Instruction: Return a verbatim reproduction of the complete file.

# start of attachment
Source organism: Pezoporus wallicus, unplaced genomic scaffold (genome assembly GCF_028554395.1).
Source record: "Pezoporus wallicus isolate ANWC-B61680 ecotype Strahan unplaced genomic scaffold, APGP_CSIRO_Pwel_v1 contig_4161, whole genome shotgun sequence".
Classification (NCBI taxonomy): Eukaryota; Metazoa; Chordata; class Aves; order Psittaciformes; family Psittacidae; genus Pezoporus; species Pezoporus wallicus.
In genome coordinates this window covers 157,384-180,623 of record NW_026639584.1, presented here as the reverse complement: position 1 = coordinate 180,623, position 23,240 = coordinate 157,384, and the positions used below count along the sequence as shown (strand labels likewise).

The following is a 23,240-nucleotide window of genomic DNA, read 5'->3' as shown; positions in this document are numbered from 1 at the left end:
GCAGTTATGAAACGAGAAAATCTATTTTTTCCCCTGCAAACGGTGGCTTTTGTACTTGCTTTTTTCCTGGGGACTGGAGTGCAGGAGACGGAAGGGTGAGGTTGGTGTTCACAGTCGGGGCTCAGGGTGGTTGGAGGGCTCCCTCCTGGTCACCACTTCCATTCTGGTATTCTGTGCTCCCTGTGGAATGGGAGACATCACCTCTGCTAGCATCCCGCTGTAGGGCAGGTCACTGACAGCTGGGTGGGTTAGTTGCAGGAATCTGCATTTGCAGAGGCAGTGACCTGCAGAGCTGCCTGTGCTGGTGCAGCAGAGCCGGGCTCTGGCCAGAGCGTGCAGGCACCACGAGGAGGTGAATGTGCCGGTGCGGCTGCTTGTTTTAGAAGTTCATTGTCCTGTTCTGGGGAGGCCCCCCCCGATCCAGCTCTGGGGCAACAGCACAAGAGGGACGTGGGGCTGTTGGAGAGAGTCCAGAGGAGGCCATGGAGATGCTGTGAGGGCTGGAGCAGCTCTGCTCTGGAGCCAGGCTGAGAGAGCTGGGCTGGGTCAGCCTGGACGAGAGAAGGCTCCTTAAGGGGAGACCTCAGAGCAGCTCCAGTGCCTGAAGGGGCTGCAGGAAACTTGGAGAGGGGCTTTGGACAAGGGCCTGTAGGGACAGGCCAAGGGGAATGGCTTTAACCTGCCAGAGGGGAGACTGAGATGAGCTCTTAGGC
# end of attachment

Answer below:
Source organism: Pezoporus wallicus, unplaced genomic scaffold (genome assembly GCF_028554395.1).
Source record: "Pezoporus wallicus isolate ANWC-B61680 ecotype Strahan unplaced genomic scaffold, APGP_CSIRO_Pwel_v1 contig_4161, whole genome shotgun sequence".
Classification (NCBI taxonomy): Eukaryota; Metazoa; Chordata; class Aves; order Psittaciformes; family Psittacidae; genus Pezoporus; species Pezoporus wallicus.
In genome coordinates this window covers 157,384-180,623 of record NW_026639584.1, presented here as the reverse complement: position 1 = coordinate 180,623, position 23,240 = coordinate 157,384, and the positions used below count along the sequence as shown (strand labels likewise).

The following is a 23,240-nucleotide window of genomic DNA, read 5'->3' as shown; positions in this document are numbered from 1 at the left end:
GCAGTTATGAAACGAGAAAATCTATTTTTTCCCCTGCAAACGGTGGCTTTTGTACTTGCTTTTTTCCTGGGGACTGGAGTGCAGGAGACGGAAGGGTGAGGTTGGTGTTCACAGTCGGGGCTCAGGGTGGTTGGAGGGCTCCCTCCTGGTCACCACTTCCATTCTGGTATTCTGTGCTCCCTGTGGAATGGGAGACATCACCTCTGCTAGCATCCCGCTGTAGGGCAGGTCACTGACAGCTGGGTGGGTTAGTTGCAGGAATCTGCATTTGCAGAGGCAGTGACCTGCAGAGCTGCCTGTGCTGGTGCAGCAGAGCCGGGCTCTGGCCAGAGCGTGCAGGCACCACGAGGAGGTGAATGTGCCGGTGCGGCTGCTTGTTTTAGAAGTTCATTGTCCTGTTCTGGGGAGGCCCCCCCCGATCCAGCTCTGGGGCAACAGCACAAGAGGGACGTGGGGCTGTTGGAGAGAGTCCAGAGGAGGCCATGGAGATGCTGTGAGGGCTGGAGCAGCTCTGCTCTGGAGCCAGGCTGAGAGAGCTGGGCTGGGTCAGCCTGGACGAGAGAAGGCTCCTTAAGGGGAGACCTCAGAGCAGCTCCAGTGCCTGAAGGGGCTGCAGGAAACTTGGAGAGGGGCTTTGGACAAGGGCCTGTAGGGACAGGCCAAGGGGAATGGCTTTAACCTGCCAGAGGGGAGACTGAGATGAGCTCTTAGGC